Aided by a strong flow of initial public offerings by blank check companies, one firm edged ahead of its peers in IPO activity in November during an otherwise quiet month that saw few operating companies go public.
A Delaware bankruptcy judge on Tuesday approved up to roughly $2 million in employee bonuses as part of the Lynn Tilton-helmed automotive parts maker DURA Automotive Systems' Chapter 11 despite the federal bankruptcy watchdog's concern that certain employees should not be eligible for the pay.
Customer data and insights company Gong said Tuesday it raised $65 million in a funding round led by Sequoia Capital, bringing its total capital raised to $134 million.
Richard Birns of Gibson Dunn & Crutcher LLP helped steer a consortium of businesses and investors in the $3.5 billion acquisition of a majority stake in the YES Network as well as two take-private deals for Evergreen Coast Capital, earning him a spot as one of Law360's 2019 Private Equity MVPs.
M&A activity has adjusted slightly in response to the 2017 tax overhaul's elimination of net operating loss deductions, new tax rules for foreign earnings, and future allocation of interest expense deductions, but fallout has been smaller than expected, say Alexander Lee and Eric Schwartzman in this brief video.
While federal rules require production of electronically stored information in its native format or a "reasonably useful form," recent court rulings offer guidance on avoiding production of ESI in its native format when it would be unduly burdensome, say Matthew Hamilton and Donna Fisher at Pepper Hamilton.
The ecosystem of both capital and support services rapidly developing around opportunity zone investment provides tribal nations with an unparalleled opportunity to attract new investors by recasting and rebranding private economic development opportunities, says Bo Kemp at FaegreBD.
Private equity investors should not tolerate the attempts of general partners to impose most-favored-nation clauses in limited partnership agreements that inhibit investors from enjoying the economic benefits afforded similarly situated investors, or that preclude MFN rights altogether, says Marc Lieberman at Kutak Rock.
While initial public offerings can provide early-stage biotech companies with market exposure and access to significant capital, they warrant careful consideration because they can also drain valuable time and resources, say Faith Charles and Paige Connelly of Thompson Hine.
The Federal Circuit's recent decision in IPR Licensing overruled precedent to hold that the cross-appeal rule is not jurisdictional, demonstrating the complexity of this seemingly simple rule and its various applications within the circuit courts, says Michael Soyfer at Quinn Emanuel.
As concerns about climate change lead businesses in Asia, Europe and North America to pivot toward a more sustainable development path, climate financing is emerging as a leading opportunity for the increased involvement of credit market participants, say attorneys at King & Spalding.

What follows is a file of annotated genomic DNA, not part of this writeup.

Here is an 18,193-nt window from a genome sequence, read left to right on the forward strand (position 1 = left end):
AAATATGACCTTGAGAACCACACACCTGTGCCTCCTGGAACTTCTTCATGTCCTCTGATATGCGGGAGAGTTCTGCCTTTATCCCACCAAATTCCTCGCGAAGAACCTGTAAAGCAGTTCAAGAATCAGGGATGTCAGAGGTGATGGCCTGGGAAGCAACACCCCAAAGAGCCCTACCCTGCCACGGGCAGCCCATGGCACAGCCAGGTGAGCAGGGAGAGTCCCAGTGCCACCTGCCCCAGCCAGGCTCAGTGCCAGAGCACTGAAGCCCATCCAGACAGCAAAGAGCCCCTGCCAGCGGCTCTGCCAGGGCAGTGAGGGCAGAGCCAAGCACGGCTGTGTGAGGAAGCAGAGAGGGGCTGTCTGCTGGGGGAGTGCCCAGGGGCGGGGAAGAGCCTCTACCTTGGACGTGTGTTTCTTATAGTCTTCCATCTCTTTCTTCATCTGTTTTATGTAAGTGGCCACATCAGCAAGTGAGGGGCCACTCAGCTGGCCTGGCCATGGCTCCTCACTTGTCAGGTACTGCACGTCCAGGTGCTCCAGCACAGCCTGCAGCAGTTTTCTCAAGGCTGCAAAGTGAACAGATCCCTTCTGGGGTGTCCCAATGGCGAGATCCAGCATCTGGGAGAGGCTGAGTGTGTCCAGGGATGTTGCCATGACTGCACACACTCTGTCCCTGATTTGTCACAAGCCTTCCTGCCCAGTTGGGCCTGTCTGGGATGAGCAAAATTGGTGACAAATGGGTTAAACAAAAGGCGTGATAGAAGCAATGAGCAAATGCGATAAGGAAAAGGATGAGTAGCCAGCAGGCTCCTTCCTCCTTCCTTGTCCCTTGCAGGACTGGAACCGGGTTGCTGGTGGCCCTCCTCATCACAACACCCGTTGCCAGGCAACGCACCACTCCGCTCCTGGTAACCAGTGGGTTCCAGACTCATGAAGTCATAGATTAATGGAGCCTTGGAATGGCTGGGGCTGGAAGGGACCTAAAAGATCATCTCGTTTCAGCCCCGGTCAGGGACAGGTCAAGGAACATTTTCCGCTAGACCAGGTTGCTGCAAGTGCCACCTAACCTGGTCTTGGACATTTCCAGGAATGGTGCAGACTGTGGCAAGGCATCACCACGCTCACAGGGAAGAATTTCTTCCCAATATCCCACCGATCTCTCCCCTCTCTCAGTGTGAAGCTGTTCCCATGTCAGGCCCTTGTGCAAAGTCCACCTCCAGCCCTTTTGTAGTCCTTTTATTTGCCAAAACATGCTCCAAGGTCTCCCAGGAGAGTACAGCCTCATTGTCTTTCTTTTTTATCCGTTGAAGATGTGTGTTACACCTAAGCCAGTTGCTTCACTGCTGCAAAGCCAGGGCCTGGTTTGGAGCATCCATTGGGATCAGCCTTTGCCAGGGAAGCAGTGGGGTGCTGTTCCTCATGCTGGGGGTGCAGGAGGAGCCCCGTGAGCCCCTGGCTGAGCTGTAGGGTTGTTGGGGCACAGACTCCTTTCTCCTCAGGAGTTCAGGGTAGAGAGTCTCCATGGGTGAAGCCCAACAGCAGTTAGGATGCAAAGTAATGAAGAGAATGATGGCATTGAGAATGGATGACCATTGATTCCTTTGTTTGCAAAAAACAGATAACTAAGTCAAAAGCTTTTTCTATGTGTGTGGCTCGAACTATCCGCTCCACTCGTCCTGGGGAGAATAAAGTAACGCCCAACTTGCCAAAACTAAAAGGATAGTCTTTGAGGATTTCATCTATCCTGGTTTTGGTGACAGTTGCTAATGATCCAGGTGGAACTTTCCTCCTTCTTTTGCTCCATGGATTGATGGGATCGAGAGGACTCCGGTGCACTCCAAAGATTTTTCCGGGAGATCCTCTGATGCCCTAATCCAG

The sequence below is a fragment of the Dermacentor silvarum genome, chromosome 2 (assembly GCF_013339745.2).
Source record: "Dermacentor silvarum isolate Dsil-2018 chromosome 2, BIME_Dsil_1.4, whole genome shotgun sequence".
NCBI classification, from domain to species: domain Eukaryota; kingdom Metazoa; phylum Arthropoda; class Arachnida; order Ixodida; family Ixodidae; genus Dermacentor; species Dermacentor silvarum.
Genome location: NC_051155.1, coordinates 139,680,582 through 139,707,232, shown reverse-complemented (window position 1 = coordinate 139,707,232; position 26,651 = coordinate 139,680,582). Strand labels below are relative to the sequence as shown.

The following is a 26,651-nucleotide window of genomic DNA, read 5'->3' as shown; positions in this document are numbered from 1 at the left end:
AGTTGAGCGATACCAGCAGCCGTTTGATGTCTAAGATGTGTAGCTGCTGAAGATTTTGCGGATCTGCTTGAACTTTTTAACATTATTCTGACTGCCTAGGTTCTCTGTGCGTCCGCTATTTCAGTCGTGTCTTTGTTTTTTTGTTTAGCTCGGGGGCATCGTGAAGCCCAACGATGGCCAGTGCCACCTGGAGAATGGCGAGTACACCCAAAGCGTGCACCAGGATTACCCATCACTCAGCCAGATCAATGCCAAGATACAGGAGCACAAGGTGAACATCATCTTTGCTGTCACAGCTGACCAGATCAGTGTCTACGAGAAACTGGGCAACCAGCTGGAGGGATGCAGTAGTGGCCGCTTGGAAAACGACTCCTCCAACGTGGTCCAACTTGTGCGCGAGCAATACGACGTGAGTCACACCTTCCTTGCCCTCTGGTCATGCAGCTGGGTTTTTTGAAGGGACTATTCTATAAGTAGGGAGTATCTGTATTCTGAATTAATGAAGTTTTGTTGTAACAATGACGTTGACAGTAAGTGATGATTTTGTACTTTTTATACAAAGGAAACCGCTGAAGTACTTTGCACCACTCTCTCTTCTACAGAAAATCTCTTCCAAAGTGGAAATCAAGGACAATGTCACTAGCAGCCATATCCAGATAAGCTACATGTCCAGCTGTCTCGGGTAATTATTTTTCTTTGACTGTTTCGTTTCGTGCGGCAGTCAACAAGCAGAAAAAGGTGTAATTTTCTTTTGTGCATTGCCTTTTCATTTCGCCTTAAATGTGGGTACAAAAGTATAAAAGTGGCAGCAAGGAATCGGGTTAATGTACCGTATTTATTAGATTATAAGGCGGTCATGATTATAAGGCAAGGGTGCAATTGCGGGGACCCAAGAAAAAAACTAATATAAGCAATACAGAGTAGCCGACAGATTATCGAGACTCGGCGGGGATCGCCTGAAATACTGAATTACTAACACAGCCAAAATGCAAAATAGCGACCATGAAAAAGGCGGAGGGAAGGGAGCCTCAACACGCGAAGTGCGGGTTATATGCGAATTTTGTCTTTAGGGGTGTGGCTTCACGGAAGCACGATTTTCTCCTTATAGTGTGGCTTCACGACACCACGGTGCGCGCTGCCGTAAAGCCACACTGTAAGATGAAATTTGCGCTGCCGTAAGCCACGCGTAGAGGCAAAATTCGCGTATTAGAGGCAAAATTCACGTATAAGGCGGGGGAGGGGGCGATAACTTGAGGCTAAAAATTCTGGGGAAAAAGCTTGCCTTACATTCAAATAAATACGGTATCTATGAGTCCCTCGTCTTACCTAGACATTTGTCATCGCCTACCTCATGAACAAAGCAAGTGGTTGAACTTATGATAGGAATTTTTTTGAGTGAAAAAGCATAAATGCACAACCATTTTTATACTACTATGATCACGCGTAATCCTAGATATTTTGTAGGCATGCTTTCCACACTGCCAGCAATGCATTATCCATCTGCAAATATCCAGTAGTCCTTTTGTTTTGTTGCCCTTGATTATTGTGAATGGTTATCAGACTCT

Now is a good time to consider the issues that received enforcement attention in the health care industry this year and how they may shape developments in 2020, says Jaime Jones at Sidley.
The provocative new book by Alec Karakatsanis, "Usual Cruelty: The Complicity of Lawyers in the Criminal Injustice System," shines a searing light on the anachronism that is the American criminal justice system, says Sixth Circuit Judge Bernice Donald.
Proper structuring of economic incentives in sustainability-linked loans can have a material impact on both the borrower’s and its creditor’s environmental, social and governance objectives, say Amara Gossin at Barclays and Bob Lewis at Sidley.
If passed, Sen. Elizabeth Warren's private equity reform bill would protect companies being purchased by private equity, but impose significant restrictions on funds by eliminating the liability shield and favorable tax treatment they currently enjoy, say Jon Brose and Kevin Neubauer at Seward & Kissel.
In light of the U.S. Securities and Exchange Commission's report last week that whistleblower payouts have declined, private equity firms — which face unique risks — should shore up policies to encourage internal reporting and discourage retaliation, say attorneys at Kirkland.
Although lateral partner hiring is the preferred method of inorganic growth among law firms, the traditional approach to vetting does not employ sufficient due diligence by the hiring firm, says Michael Ellenhorn at executive search firm Decipher Competitive Intelligence.
As Texas and other states review their judicial election processes, they would be well served by taking guidance from Massachusetts' Governor’s Council system, which protects the judiciary from the hazards of campaigning, says Richard Baker of New England Intellectual Property.
Reading Jeffrey Rosen’s "Conversations With RBG: Ruth Bader Ginsburg on Life, Love, Liberty, and Law" is like eavesdropping on the author and his subject while they discuss how the restrained judicial minimalist became the fiery leader of the opposition, says Ninth Circuit Judge M. Margaret McKeown.